2012 Thomas Jefferson Awards for Public Architecture
Daniel J. Feil, FAIA | Notes of Interest
By Sara Fernández Cendón, AIArchitect
This year’s Thomas Jefferson Award for Public Architecture honors Daniel Feil, FAIA, an experienced public-sector architect with a long history of enlisting the finest design talents to produce trendsetting public works. Feil and the other two 2012 Thomas Jefferson Award recipients are celebrated for demonstrating a commitment to quality design that recognizes public buildings and places as part of the nation’s cultural heritage.
The Thomas Jefferson Awards for Public Architecture recognize achievements in three categories: private-sector architects with a record of excellence in the design of public facilities, public-sector architects who promote design excellence within their agencies, and public officials or other individuals who have furthered public awareness of design excellence.
Category Two: Daniel Feil, FAIA
Daniel Feil, FAIA, executive architect on the Dwight D. Eisenhower Memorial Commission, has been awarded the Thomas Jefferson Award in category two, which recognizes architects employed in the public sector who have consistently produced or fostered high-quality public architecture. As an ardent supporter of good design, Feil has not only helped commission the best architects to create major public works, he has also developed tools to ensure the integrity of design intent and the success of excellent and sometimes unconventional ideas.
Feil began his career in 1971 as a planning architect for the U.S. Navy, where he developed master plans and site studies for facilities and infrastructure valued at more than $2 billion. In 1986, he took on the job of National Airport site design manager with the Metropolitan Washington Airports Authority, a position he held until 2004. In this role he oversaw the redevelopment of the 860-acre Ronald Reagan Washington National Airport campus, including the renovation of its historic 1941 terminal and the design of a new, light-filled and airy 1.1-million-square-foot terminal.
On the airport project, Feil worked with AIA Gold Medalist Cesar Pelli, FAIA, and earned his praise for astute management. “Dan has developed the most sophisticated management process I know of for eliminating all cracks where time, money, or quality are usually lost,” wrote Pelli in his letter of recommendation.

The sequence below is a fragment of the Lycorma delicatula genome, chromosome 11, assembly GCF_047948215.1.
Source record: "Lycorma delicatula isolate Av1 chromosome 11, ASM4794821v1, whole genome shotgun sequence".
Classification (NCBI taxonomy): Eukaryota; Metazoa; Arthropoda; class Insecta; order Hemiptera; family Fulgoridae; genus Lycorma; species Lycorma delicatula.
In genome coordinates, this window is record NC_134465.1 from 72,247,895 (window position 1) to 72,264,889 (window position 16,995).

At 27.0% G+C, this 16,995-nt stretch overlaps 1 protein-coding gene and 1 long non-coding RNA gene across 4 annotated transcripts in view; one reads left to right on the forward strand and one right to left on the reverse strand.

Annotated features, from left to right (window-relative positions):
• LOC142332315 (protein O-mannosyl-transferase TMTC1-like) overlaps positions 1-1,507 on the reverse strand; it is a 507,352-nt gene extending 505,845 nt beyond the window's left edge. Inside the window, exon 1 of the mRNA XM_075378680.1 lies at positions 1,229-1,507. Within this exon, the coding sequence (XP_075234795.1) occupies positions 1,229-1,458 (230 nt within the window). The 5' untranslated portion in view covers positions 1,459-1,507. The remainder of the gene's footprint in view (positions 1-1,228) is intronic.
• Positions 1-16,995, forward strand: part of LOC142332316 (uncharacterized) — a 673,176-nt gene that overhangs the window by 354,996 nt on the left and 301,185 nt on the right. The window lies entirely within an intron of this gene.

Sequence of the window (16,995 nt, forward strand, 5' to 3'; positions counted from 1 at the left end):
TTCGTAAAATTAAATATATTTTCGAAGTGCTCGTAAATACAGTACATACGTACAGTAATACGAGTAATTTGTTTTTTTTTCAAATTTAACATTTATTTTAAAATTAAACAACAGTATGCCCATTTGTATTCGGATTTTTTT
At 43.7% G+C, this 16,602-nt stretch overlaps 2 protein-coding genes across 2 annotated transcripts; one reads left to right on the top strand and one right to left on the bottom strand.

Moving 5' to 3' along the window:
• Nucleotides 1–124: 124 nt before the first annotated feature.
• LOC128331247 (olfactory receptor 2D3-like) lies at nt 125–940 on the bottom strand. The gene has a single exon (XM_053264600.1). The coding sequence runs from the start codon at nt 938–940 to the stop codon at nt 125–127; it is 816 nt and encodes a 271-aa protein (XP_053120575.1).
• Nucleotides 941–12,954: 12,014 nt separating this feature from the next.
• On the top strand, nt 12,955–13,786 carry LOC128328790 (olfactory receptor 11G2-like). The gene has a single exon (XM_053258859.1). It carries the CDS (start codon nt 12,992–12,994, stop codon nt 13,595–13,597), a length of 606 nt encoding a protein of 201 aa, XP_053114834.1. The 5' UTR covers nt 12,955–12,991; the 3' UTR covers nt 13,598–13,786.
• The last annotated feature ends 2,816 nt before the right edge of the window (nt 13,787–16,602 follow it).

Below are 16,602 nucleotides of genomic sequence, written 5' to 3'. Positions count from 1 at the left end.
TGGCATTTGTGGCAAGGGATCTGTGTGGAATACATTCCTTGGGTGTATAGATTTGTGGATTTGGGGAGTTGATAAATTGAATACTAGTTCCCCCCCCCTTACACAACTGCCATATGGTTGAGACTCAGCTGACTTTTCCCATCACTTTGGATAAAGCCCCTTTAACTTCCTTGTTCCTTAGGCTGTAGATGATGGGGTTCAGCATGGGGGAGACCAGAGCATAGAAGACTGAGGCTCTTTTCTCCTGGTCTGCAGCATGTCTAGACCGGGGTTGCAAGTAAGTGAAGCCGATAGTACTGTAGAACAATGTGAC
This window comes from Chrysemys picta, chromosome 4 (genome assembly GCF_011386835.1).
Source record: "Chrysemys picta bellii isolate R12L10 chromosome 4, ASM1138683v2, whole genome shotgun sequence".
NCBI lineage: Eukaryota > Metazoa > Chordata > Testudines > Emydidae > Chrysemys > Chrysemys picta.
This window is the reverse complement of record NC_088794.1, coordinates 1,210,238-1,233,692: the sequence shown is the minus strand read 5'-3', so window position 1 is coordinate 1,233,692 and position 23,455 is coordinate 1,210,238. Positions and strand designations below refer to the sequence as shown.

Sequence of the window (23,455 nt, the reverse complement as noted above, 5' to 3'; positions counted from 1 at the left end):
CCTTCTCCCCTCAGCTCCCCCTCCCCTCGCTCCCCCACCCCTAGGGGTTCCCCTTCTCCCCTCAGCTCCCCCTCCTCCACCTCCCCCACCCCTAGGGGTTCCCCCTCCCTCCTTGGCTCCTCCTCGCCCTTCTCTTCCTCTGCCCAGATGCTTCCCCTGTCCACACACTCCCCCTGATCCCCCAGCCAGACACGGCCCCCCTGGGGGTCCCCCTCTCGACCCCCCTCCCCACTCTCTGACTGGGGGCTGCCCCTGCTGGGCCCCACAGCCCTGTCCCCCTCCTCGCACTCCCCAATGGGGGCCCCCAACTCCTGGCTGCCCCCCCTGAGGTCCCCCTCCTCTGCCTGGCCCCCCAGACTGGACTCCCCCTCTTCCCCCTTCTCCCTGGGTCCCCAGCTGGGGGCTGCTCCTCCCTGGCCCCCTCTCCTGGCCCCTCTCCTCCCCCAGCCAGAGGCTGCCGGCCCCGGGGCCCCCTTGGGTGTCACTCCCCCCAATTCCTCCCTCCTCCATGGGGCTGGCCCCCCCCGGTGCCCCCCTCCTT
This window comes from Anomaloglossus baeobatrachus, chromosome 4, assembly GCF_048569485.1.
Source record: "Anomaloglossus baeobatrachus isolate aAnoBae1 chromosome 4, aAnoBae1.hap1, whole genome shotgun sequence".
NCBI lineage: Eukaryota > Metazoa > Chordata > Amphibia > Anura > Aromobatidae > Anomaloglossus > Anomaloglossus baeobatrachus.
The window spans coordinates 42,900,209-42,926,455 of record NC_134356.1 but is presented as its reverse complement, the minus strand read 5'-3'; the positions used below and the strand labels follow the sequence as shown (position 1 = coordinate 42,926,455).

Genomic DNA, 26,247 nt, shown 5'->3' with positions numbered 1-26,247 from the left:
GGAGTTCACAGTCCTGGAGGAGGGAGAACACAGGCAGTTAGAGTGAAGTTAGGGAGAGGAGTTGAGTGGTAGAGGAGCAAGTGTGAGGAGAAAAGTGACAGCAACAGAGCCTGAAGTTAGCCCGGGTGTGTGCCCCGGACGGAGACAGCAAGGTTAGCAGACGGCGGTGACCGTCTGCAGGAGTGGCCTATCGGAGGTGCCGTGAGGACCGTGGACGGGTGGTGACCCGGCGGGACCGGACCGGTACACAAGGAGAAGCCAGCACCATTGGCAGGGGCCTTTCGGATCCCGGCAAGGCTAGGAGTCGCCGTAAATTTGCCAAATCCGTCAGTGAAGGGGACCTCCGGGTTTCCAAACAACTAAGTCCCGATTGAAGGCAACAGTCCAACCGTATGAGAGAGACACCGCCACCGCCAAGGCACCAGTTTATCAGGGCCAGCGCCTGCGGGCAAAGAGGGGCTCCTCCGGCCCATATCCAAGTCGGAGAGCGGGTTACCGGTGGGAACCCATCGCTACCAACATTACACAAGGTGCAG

Beyond the formal achievements of the project, Ronald Reagan Washington National Airport has been recognized for its attention to the user experience and, in particular, its excellent application of universal design. Feil introduced the concept of universal accessibility for the new airport terminal in 1988, two years before the Americans with Disabilities Act was signed into law. The project was awarded the Barrier-Free America Award by the Paralyzed Veterans of America in 2003.
Since 2005, Feil has been the executive architect on the Dwight D. Eisenhower Memorial Commission. The General Service Administration’s Design Excellence Program guided the selection process for the memorial, and Gehry Partners was awarded the project, which will occupy a four-acre site near the National Mall in Washington, D.C. Neither Cesar Pelli’s firm nor Gehry’s had worked with the federal government before they negotiated contracts with Feil, and neither had in their portfolio a project similar to the one they were awarded. This made their selection somewhat unconventional, and Feil is credited with having opened up the field of eligibility by recognizing operational and aesthetic achievements as equivalent to experience with a particular building type.
In a recommendation letter, AIA Gold Medalist Frank Gehry, FAIA, praised Feil’s support of his firm’s intricate design process for the memorial, which included an 18-month research and development phase to create a woven metal tapestry. Gehry also appreciated Feil’s well-versed expertise in architectural federal contracting. “This is Gehry Partners’ first federal job, and he has helped us navigate the contract proceedings and has worked with us so that we better understand the federal system,” he wrote.
Feil’s support for public architecture has not been limited to his role in public service. As a member of the AIA Committee on Public Architecture from 1986–1996, he led a campaign that resulted in the U.S. Office of Personnel Management revising its job classification standards to allow architects to qualify for federal managerial positions, while previously they had been restricted to production roles. Quite fittingly, Feil also helped develop the AIA’s Thomas Jefferson Awards, the very one he is now receiving, which was first granted in 1992.
- All images courtesy of Daniel J. Feil, FAIA.
Daniel J. Feil, FAIA
Any AIA member, group of members, component, or knowledge community may nominate candidates for category two of the Thomas Jefferson Awards.
Licensed architects employed in the United States public sector or governmental agencies who manage or produce quality public architecture within their jurisdiction are eligible to be nominated in this category.
Governmental agencies who, by their successful contribution as a whole have fostered quality in the public environment, may be nominated in this category.
2012 Thomas Jefferson Award for Public Architecture Jury
Kevin J. Flynn, FAIA, Chair
Kiku Obata & Company, Saint Louis
James Logan Abell, FAIA
Abell & Associates Architects, Ltd., Tempe, Arizona
David Burney, FAIA
NYC Department of Design & Construction, Long Island City, New York
Vergel Lee Gay Jr., AIA
Texas A & M, College Station, Texas
Curtis J. Moody, FAIA
Moody Nolan, Inc., Columbus, Ohio